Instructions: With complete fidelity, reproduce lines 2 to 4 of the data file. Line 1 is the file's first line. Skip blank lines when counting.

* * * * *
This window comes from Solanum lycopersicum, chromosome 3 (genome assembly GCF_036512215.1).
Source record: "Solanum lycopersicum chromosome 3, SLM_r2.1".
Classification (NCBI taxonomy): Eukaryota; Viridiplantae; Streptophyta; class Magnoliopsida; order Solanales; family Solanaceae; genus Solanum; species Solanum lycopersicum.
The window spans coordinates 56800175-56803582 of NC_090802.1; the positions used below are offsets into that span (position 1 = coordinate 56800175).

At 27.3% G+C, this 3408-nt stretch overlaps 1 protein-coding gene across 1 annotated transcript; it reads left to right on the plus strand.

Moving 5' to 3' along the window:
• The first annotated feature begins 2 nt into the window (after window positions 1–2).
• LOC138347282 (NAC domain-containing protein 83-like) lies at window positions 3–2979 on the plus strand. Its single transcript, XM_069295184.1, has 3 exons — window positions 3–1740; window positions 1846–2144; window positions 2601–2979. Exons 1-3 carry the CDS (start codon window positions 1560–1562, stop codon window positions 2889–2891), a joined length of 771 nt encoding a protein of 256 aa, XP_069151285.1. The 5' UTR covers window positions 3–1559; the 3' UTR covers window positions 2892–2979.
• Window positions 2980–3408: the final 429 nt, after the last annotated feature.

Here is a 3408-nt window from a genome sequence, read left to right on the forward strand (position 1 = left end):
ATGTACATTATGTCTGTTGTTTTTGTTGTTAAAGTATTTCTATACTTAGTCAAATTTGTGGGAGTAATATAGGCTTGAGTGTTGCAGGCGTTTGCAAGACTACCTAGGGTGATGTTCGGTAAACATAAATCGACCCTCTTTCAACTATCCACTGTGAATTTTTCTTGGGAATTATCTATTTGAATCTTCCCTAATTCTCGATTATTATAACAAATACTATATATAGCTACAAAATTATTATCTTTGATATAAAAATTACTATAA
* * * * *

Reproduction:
Source record: "Solanum lycopersicum chromosome 3, SLM_r2.1".
Classification (NCBI taxonomy): Eukaryota; Viridiplantae; Streptophyta; class Magnoliopsida; order Solanales; family Solanaceae; genus Solanum; species Solanum lycopersicum.
The window spans coordinates 56800175-56803582 of NC_090802.1; the positions used below are offsets into that span (position 1 = coordinate 56800175).